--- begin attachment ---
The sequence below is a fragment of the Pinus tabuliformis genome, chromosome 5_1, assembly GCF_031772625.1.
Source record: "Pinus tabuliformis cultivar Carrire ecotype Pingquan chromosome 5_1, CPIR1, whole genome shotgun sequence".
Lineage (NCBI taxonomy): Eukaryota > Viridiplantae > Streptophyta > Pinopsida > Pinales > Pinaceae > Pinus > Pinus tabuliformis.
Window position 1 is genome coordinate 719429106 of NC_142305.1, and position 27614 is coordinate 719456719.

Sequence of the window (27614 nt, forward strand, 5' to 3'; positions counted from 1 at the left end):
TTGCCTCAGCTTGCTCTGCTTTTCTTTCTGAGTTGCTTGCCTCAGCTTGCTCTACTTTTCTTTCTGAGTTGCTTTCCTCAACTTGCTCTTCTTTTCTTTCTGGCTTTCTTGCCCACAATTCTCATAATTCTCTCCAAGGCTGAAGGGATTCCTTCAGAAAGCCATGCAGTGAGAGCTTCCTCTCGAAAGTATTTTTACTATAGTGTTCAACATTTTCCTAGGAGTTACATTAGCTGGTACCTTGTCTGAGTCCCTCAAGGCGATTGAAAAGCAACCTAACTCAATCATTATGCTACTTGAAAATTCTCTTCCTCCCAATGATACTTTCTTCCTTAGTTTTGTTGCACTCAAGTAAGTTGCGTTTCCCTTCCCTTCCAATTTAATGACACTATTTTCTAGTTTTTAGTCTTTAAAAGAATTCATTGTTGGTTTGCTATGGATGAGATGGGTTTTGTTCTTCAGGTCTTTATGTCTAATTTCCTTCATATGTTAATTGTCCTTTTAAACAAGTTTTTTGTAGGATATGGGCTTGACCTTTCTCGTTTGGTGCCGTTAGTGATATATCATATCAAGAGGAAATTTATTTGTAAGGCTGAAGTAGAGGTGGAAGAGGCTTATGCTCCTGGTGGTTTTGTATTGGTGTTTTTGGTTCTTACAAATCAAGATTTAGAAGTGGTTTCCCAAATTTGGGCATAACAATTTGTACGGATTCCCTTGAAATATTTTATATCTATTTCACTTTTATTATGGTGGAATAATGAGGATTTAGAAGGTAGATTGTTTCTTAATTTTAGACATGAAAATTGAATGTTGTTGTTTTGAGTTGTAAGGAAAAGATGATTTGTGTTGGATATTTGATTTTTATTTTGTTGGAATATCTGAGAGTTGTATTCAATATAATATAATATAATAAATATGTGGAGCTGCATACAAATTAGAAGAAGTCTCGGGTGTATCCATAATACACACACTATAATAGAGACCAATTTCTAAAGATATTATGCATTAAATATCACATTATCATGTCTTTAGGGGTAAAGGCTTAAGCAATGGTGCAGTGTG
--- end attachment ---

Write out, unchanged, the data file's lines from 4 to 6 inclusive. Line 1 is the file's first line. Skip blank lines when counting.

Window position 1 is genome coordinate 719429106 of NC_142305.1, and position 27614 is coordinate 719456719.

Sequence of the window (27614 nt, forward strand, 5' to 3'; positions counted from 1 at the left end):
TTGCCTCAGCTTGCTCTGCTTTTCTTTCTGAGTTGCTTGCCTCAGCTTGCTCTACTTTTCTTTCTGAGTTGCTTTCCTCAACTTGCTCTTCTTTTCTTTCTGGCTTTCTTGCCCACAATTCTCATAATTCTCTCCAAGGCTGAAGGGATTCCTTCAGAAAGCCATGCAGTGAGAGCTTCCTCTCGAAAGTATTTTTACTATAGTGTTCAACATTTTCCTAGGAGTTACATTAGCTGGTACCTTGTCTGAGTCCCTCAAGGCGATTGAAAAGCAACCTAACTCAATCATTATGCTACTTGAAAATTCTCTTCCTCCCAATGATACTTTCTTCCTTAGTTTTGTTGCACTCAAGTAAGTTGCGTTTCCCTTCCCTTCCAATTTAATGACACTATTTTCTAGTTTTTAGTCTTTAAAAGAATTCATTGTTGGTTTGCTATGGATGAGATGGGTTTTGTTCTTCAGGTCTTTATGTCTAATTTCCTTCATATGTTAATTGTCCTTTTAAACAAGTTTTTTGTAGGATATGGGCTTGACCTTTCTCGTTTGGTGCCGTTAGTGATATATCATATCAAGAGGAAATTTATTTGTAAGGCTGAAGTAGAGGTGGAAGAGGCTTATGCTCCTGGTGGTTTTGTATTGGTGTTTTTGGTTCTTACAAATCAAGATTTAGAAGTGGTTTCCCAAATTTGGGCATAACAATTTGTACGGATTCCCTTGAAATATTTTATATCTATTTCACTTTTATTATGGTGGAATAATGAGGATTTAGAAGGTAGATTGTTTCTTAATTTTAGACATGAAAATTGAATGTTGTTGTTTTGAGTTGTAAGGAAAAGATGATTTGTGTTGGATATTTGATTTTTATTTTGTTGGAATATCTGAGAGTTGTATTCAATATAATATAATATAATAAATATGTGGAGCTGCATACAAATTAGAAGAAGTCTCGGGTGTATCCATAATACACACACTATAATAGAGACCAATTTCTAAAGATATTATGCATTAAATATCACATTATCATGTCTTTAGGGGTAAAGGCTTAAGCAATGGTGCAGTGTG